Where you sit, you’re being spun at roughly 800 miles an hour on a planetary axis and slung at 67,000 miles an hour around an ongoing series of thermonuclear reactions. You’re also hurtling at half a million by this measure of velocity through mostly empty space. Oh, and you’re riding a lake of fire on a crust riven with tense fractures that forcefully shift several million times a year.

All this, and at the moment, you don’t feel a thing.

But there are times when you do. Times when the water’s surface ceases to be still. Times when all sense of stability is shattered.

Some of these moments are physically brutal to their victims and felt collectively by survivors, like Boston or Newtown or — god, how the list goes on. Others are wickedly emotional but essentially private, like the death of a loved one by any cause, or the end of a cherished relationship.

It doesn’t matter which, or what. The point is you had things the way you wanted them, or at least you knew things the way you had them, and now everything has changed.

In the case of public safety, the consequence of recurring acts of mass violence (call it terrorism whether it’s geopolitically motivated or not) is that we are compelled toward a social environment in which our movements are monitored and restricted. Or in the case of the public purse — since human suffering presents in many forms, of which bodily harm is merely the most appalling — it’s that because of past decisions, the social safety net cannot be preserved, and that progress will be reversed out of necessity, not just a poverty of generosity.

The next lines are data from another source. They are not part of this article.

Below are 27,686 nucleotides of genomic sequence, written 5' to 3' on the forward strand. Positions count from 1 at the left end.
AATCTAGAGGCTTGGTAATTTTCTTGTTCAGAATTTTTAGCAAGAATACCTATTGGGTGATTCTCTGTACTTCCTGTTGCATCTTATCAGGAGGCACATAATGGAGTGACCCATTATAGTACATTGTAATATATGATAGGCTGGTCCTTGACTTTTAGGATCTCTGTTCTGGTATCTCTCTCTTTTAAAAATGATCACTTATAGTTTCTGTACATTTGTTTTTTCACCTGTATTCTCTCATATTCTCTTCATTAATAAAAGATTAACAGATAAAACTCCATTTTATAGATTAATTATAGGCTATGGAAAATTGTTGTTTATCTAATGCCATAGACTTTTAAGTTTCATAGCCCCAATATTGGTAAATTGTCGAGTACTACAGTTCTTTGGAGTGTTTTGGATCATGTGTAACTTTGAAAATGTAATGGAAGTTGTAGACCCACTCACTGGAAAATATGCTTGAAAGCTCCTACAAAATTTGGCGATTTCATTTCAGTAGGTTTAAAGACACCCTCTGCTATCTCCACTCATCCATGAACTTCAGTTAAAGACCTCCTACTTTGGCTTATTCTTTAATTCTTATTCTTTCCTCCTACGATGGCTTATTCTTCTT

We’ll adapt, because we’re wise enough to know, when we’re honest, that change is the only constant. What we don’t necessarily pay heed to is the manner in which it frequently occurs: the deceptive stillness of incubation followed by abrupt actualization. From acts of violence to financial failings and beyond, we’re forever wondering why no one connected the dots, although we may be blissfully unaware when someone has.

This week, the implications of change came before the U.S. Supreme Court, where justices attempted to connect some mind-boggling dots during oral arguments over whether human genes can be patented, and thus controlled by corporations. Although the justices had agreed to take on the case and presumably knew what they were getting into, even they seemed struck by its complexity, needing to break down the discussion into analogies like cookie recipes or baseball bats. We trust that they’ll be technical experts by the time they rule, yet it feels shocking — does it not? — to have arrived at a moment when our very makings may be mined like gold.

And speaking of that: This week, the bottom fell out of gold, which had its biggest two-day decline in value since 1980. The price had been driven up in recent years by fears that central banks could not or would not respond to the aforementioned economic failings without debasing the value of currencies that citizens hold. That distrust doesn’t seem to have faded, so why is gold, conceivably the ideal store of value amid such turmoil, suddenly so unpopular? Perhaps in part because of the rather rapid emergence of an alternative that is an even purer expression of distrust: the bitcoin, a virtual currency designed to be untraceable and unmanipulable by governments.

So far, not really so good: The value of the bitcoin quintupled in less than a month, sparked by events in Cyprus, then dropped by 70 percent in a week. Just a bit volatile. For now it remains a fringe idea, but the fringe is where change begins.

So perhaps one day you’ll wake to find that there’s a new order. It would not be unheard of. In many ways, the prevailing order has come about during our lifetimes.

Or maybe one day natural forces will again move heaven and earth.

Or one day yet another individual will grow disenchanted or disturbed, and some number of days after that …

Those several million earthquakes that the U.S. Geographical Survey now estimates occur around the globe annually? Most are undetected, even by instruments. But they’re building, always building, toward something we can’t contain.


David Banks is the Star Tribune's assistant commentary editor.